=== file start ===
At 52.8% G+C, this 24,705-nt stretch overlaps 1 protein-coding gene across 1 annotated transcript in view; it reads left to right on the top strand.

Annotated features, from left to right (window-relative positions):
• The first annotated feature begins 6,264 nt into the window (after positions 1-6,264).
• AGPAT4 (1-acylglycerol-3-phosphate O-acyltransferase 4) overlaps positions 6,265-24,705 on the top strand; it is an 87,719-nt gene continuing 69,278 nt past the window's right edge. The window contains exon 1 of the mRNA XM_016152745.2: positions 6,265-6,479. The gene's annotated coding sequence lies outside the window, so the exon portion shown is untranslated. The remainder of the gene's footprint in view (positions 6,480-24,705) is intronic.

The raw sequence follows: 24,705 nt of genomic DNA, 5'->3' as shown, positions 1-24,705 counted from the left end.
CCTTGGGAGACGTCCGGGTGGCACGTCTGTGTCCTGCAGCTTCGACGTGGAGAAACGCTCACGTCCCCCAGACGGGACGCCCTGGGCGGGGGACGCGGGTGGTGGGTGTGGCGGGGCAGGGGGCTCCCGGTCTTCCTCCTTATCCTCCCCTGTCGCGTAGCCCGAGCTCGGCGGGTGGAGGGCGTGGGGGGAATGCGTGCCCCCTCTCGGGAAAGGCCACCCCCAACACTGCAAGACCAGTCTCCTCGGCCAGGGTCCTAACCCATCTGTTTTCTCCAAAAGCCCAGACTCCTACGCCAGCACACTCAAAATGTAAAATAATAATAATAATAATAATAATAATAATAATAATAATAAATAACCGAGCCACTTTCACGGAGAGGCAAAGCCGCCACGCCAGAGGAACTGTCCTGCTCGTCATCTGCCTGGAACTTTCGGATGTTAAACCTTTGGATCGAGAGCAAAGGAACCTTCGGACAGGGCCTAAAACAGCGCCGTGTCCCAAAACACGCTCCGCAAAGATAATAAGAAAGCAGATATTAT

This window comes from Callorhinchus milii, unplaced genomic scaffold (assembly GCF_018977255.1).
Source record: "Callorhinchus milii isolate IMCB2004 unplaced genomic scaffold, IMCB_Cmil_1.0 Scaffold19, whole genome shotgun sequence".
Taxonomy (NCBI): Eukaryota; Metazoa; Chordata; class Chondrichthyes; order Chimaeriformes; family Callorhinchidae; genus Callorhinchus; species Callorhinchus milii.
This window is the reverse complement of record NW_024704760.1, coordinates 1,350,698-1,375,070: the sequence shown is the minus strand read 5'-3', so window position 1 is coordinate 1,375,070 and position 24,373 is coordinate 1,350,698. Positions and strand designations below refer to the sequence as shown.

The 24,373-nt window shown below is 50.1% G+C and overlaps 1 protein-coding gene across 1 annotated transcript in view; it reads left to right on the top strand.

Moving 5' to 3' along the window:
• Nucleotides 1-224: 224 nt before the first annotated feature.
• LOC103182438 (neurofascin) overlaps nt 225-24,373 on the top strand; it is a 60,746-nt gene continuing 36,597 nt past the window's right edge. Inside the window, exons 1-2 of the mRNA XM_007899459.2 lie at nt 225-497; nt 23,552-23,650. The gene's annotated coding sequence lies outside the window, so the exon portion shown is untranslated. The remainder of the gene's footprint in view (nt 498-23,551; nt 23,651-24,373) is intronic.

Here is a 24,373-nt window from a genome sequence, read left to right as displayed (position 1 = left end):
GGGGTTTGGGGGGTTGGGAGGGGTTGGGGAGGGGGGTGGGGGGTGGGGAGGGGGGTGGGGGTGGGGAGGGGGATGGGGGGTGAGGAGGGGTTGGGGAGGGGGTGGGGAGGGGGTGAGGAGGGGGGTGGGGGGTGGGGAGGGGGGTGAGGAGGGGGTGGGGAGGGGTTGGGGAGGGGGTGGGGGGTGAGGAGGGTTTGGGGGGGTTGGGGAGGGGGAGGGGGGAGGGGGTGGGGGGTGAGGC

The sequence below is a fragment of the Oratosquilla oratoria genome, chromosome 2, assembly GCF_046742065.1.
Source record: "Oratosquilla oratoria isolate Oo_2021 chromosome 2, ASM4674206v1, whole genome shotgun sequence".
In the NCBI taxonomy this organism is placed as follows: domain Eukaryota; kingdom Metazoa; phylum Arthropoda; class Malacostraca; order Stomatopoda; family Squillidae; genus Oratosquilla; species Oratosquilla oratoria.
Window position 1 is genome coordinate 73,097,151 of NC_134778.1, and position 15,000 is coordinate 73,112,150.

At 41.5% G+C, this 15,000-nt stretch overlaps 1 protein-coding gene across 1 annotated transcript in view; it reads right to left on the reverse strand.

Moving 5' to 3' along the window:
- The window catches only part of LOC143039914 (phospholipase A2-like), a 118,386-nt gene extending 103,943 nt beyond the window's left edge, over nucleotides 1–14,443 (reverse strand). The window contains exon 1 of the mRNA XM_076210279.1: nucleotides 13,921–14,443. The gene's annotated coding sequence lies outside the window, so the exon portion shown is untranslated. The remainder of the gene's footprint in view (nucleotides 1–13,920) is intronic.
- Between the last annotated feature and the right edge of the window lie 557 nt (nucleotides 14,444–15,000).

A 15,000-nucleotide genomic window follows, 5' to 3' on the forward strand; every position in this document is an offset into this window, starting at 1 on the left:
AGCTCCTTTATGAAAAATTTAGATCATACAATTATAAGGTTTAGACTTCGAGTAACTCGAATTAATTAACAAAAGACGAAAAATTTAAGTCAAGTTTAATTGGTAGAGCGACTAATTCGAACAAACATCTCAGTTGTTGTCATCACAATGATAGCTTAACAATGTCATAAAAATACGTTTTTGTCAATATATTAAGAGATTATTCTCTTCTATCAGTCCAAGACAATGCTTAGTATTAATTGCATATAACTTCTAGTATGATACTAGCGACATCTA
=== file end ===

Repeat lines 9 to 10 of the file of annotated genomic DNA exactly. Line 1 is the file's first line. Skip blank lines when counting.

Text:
Taxonomy (NCBI): Eukaryota; Metazoa; Chordata; class Chondrichthyes; order Chimaeriformes; family Callorhinchidae; genus Callorhinchus; species Callorhinchus milii.
This window is the reverse complement of record NW_024704760.1, coordinates 1,350,698-1,375,070: the sequence shown is the minus strand read 5'-3', so window position 1 is coordinate 1,375,070 and position 24,373 is coordinate 1,350,698. Positions and strand designations below refer to the sequence as shown.